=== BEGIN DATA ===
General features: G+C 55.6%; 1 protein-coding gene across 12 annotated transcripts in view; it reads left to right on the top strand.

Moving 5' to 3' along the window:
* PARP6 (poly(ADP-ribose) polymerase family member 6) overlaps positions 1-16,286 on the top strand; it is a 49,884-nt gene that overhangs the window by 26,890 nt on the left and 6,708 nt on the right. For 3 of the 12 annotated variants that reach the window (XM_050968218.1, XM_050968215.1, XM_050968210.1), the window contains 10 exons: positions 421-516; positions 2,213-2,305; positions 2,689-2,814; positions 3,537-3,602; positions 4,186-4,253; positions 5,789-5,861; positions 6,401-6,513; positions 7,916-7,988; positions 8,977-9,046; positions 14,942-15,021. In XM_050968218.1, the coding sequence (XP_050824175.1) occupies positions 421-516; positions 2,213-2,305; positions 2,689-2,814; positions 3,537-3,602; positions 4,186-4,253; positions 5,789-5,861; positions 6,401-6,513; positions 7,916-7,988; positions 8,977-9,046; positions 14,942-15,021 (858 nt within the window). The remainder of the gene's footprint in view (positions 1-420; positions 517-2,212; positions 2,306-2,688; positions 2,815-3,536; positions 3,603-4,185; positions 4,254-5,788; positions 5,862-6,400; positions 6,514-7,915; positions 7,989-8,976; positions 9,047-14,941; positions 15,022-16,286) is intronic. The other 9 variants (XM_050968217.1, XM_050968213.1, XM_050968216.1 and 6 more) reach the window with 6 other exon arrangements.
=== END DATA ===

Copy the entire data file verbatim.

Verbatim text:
General features: G+C 55.6%; 1 protein-coding gene across 12 annotated transcripts in view; it reads left to right on the top strand.

Moving 5' to 3' along the window:
* PARP6 (poly(ADP-ribose) polymerase family member 6) overlaps positions 1-16,286 on the top strand; it is a 49,884-nt gene that overhangs the window by 26,890 nt on the left and 6,708 nt on the right. For 3 of the 12 annotated variants that reach the window (XM_050968218.1, XM_050968215.1, XM_050968210.1), the window contains 10 exons: positions 421-516; positions 2,213-2,305; positions 2,689-2,814; positions 3,537-3,602; positions 4,186-4,253; positions 5,789-5,861; positions 6,401-6,513; positions 7,916-7,988; positions 8,977-9,046; positions 14,942-15,021. In XM_050968218.1, the coding sequence (XP_050824175.1) occupies positions 421-516; positions 2,213-2,305; positions 2,689-2,814; positions 3,537-3,602; positions 4,186-4,253; positions 5,789-5,861; positions 6,401-6,513; positions 7,916-7,988; positions 8,977-9,046; positions 14,942-15,021 (858 nt within the window). The remainder of the gene's footprint in view (positions 1-420; positions 517-2,212; positions 2,306-2,688; positions 2,815-3,536; positions 3,603-4,185; positions 4,254-5,788; positions 5,862-6,400; positions 6,514-7,915; positions 7,989-8,976; positions 9,047-14,941; positions 15,022-16,286) is intronic. The other 9 variants (XM_050968217.1, XM_050968213.1, XM_050968216.1 and 6 more) reach the window with 6 other exon arrangements.